And now we approach the moment I remember. One man, probably in his 30s, an activist from Hebron, with a Gush Emunim beard, began slowly, cautiously, dangerously.
"Kavod harav," he said, "With all respect to the honored rabbi... it is sad and it is tragic but it is the truth Rabbi Kahane's name is... controversial. It is unfortunate but it is true. So perhaps rather than selectin the honorable Rabbi Kahane to be the leader, the Prime Minister, of this new country, we should honor him -- of course all honor is due him -- with a symbolic role, perhaps president -- and find someone else, who will not enrage the media and distract from our shared purpose."
Well, it didn't take Kahane long to see what was coming.
He was not happy.
He began to scowl.
His face started to twitch.
"Titbayesh," he snarled. "Shame!"
And that was the end of the proposal. The young man from Hebron tried defending his emminently reasonable proposal, but Kahane would have none of that.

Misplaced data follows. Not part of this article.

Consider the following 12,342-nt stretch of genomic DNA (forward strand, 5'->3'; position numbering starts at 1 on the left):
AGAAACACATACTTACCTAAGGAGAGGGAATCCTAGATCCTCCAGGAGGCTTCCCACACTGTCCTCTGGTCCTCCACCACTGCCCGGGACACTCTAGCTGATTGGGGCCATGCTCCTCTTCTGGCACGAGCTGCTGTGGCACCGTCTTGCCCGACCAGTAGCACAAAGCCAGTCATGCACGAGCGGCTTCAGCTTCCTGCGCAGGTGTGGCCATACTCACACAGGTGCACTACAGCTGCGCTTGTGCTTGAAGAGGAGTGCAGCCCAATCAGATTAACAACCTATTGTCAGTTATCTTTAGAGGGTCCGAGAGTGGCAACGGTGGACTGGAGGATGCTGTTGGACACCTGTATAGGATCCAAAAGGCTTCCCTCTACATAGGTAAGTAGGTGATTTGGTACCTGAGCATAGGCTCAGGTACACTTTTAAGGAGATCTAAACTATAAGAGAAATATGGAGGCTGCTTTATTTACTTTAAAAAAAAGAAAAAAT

The Judea idea continued for a bit. They even printed up some stickers that looked like postage stamps.
But with Kahane at the helm, the State of Judea was just another Kahane stunt. The idea never grew beyond its founder.
I'm reminded of that moment because I've just seen it happen again.
A brilliant idea thrown under the wheel of its creator's ego.
Advocacy for Jewish victims of sexual assault, and of Rabbinic sexual misconduct, is a noble cause.
But when those at the forefront of the battle start using their platform for their own private vendettas, they're no longer part of the solution: They're part of the problem.
So congratulations are in order to Vicki Polin of The Awareness Center and the blogger currently known as JWB. They've just run over their cause, their claim to righteousness, and ultimately their professional viability.
You see, they're angry at me. They don't like the I have a friend who has a friend who has both disgruntled exes and semicha. In their manichean little world, the rabbi in question is EVIL, his friend is EVIL and I, who never met the rabbi in question, am EVIL as well.